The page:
One of the things I love about working on a console is the ability to have things in familiar places. The D-Control let’s me do things spontaneously in the heat of the moment without having to hunt around the mixer window to adjust say, the level of the bass guitar in the drummers cue mix. This makes our workflow so much smoother especially when tracking and mixing, letting us focus more on the creative side and less on the technical.
Q) I believe you had a couple of one-to-one demos with the guys from Avid at Pinewood, did you take much convincing?
A) Not really. I already knew what we were looking for, it was more a confirmation that the D-Control would do everything we needed it to do, it was a lovely day out in the country for us too.
Q) What factors made you decide to move away from working with a traditional analogue console to working “in the box” with Pro Tools and ICON?
A) Working “in the box” wouldn’t have been an option for us in the past, but things have come a long way in recent years. It was the speed of getting from initial idea to finished mix though that did it for us, giving us more time to spend on the musical parts and the recording, and less time recalling mixes and solving technical issues. There’s also the convenience of being able to open a session from a while back, make a few subtle tweaks and upload it to a client minutes later.
Q) You also upgraded your Pro Tools|HD systems to the new HDX spec very soon after the HDX product range was released, how has that worked out for you?
A) Really well. Before HDX came out, we were running a system with 6 HD Accel cards in a chassis. I was surprised just how well sessions that were maxing out our HD6 ran so effortlessly on our new HDX 2 system. I’m loving the new Channel Strip too; I’m able to use the AAX DSP version of it in the monitor path with no latency problems.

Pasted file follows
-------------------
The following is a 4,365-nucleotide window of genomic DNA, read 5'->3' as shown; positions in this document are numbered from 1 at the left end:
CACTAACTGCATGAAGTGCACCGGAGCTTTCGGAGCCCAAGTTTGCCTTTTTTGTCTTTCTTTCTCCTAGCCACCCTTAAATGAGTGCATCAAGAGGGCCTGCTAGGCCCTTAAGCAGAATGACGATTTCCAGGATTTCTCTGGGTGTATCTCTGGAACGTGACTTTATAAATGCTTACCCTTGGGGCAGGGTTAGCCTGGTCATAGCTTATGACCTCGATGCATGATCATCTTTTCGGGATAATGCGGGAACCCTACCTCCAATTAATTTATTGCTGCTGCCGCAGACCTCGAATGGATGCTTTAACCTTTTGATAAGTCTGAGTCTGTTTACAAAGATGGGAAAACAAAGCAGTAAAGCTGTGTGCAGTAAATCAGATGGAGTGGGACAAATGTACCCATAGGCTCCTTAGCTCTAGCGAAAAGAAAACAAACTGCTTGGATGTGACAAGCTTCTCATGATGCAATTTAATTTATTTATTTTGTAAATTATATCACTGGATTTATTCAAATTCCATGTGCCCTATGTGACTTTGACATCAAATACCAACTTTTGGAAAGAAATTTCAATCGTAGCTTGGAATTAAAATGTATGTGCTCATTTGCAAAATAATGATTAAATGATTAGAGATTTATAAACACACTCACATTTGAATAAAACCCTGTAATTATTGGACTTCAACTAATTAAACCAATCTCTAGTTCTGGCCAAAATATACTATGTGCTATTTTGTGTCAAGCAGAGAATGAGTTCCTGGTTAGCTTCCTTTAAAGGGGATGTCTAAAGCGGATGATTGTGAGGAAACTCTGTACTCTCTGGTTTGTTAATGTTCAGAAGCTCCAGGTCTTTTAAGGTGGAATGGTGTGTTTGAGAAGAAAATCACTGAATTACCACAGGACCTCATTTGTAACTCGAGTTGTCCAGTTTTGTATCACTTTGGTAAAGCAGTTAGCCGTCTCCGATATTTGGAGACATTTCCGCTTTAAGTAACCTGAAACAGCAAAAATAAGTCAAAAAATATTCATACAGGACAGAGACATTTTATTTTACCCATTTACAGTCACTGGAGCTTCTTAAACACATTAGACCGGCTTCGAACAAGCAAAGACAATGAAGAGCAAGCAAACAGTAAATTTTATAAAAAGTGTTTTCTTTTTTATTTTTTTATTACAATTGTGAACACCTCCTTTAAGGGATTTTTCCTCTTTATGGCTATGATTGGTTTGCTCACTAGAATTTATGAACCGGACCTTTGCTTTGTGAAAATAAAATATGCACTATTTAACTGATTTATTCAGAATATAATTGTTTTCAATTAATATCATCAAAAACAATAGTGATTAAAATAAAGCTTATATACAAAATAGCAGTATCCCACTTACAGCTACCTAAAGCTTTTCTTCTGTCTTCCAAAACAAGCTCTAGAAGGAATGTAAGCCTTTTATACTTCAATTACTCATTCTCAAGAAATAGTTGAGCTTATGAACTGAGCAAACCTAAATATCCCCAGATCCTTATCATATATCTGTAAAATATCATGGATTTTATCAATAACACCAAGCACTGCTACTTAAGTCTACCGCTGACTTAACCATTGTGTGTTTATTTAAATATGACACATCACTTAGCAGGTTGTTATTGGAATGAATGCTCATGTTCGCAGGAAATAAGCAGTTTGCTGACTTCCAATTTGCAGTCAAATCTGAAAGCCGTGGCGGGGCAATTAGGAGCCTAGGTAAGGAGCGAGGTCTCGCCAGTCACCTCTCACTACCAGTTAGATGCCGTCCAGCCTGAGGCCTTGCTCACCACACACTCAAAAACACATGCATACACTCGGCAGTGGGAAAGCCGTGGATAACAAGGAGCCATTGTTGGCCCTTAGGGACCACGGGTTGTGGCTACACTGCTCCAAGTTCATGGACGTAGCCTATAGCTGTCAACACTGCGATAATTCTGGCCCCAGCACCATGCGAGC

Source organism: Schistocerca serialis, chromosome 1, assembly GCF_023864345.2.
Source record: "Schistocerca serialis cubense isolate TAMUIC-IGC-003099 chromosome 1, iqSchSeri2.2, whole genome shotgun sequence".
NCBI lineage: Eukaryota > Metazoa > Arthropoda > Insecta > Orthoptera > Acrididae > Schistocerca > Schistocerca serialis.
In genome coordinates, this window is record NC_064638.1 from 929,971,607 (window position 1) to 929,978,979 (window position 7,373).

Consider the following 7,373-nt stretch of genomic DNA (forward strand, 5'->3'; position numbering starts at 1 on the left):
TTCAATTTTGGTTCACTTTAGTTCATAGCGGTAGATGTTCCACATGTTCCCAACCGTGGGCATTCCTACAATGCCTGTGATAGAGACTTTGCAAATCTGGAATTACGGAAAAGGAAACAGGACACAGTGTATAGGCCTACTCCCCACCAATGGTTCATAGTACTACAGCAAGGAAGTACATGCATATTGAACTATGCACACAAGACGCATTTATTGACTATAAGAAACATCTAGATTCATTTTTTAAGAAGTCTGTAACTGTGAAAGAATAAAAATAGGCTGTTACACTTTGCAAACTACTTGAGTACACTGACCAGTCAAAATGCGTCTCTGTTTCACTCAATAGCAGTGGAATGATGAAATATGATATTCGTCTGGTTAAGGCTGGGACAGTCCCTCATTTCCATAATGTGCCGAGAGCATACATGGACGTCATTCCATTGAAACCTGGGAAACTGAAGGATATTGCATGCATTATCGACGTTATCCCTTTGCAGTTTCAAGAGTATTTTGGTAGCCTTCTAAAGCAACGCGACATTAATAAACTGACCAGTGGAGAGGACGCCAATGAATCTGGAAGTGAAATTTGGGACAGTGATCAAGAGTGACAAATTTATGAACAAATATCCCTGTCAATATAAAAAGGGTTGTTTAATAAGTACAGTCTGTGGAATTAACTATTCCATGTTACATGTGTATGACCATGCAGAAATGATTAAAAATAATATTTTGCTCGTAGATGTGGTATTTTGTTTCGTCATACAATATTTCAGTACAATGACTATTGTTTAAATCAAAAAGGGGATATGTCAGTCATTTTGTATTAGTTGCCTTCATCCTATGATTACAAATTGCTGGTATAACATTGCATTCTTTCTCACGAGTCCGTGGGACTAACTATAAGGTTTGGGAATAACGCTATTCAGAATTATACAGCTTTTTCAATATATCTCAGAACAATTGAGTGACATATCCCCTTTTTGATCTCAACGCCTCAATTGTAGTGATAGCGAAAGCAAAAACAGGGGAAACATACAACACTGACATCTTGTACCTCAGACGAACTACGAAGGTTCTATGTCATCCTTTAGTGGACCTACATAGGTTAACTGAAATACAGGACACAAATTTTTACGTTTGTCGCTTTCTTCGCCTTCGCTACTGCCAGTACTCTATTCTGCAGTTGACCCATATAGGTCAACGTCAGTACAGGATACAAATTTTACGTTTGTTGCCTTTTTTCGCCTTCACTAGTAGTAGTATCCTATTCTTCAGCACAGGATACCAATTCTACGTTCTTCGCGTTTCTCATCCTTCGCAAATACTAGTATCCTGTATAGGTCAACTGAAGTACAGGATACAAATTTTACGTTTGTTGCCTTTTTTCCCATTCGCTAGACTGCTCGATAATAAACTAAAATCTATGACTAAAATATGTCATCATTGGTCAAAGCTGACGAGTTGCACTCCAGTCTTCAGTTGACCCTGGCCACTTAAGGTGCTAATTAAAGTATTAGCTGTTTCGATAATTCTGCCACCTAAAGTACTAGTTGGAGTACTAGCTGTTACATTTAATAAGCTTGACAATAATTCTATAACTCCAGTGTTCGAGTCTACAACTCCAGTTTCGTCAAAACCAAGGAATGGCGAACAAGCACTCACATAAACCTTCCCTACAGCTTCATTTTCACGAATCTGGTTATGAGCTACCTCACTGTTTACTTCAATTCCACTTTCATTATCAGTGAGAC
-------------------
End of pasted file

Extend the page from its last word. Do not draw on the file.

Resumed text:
Q) Any specific things you like about the new HDX system?
A) The best thing for me is being able to run 512 tracks reliably with a rock solid DSP mixer, and still have plenty of resources available for plugins and processing. We have a lot of vintage outboard, and I have a template set up making full use of our 72 channels of HD/IO. I have all of my favourite outboard hardware inserted and pre mic’ed instruments ready to record. Opening up old sessions from our HD6 system has been really smooth too, there are more AAX plugins starting to surface now, we’ve just updated our Sonnox, DUY and Crane Song plugins to AAX DSP and as of yet, I’ve not come close to maxing out one of our 2 HDX cards.
Q) Any specific things you’d like to mention that you like about working with the ICON?
A) For me, the ICON is a great workflow tool that helps me to work fast and put all of my focus on what I’m hearing. My favorite feature is the custom faders mode, which allows me to map selections of tracks in the Pro Tools mixer to where ever I like. I then store these custom fader groups so that at the touch of a button, the vocals are to my left and my masters are to my right, while I’m sat right between the speakers.
These custom fader groups are saved in the ProTools session, so if I load up my mix in another ICON equipped studio, they’re just the way I left them.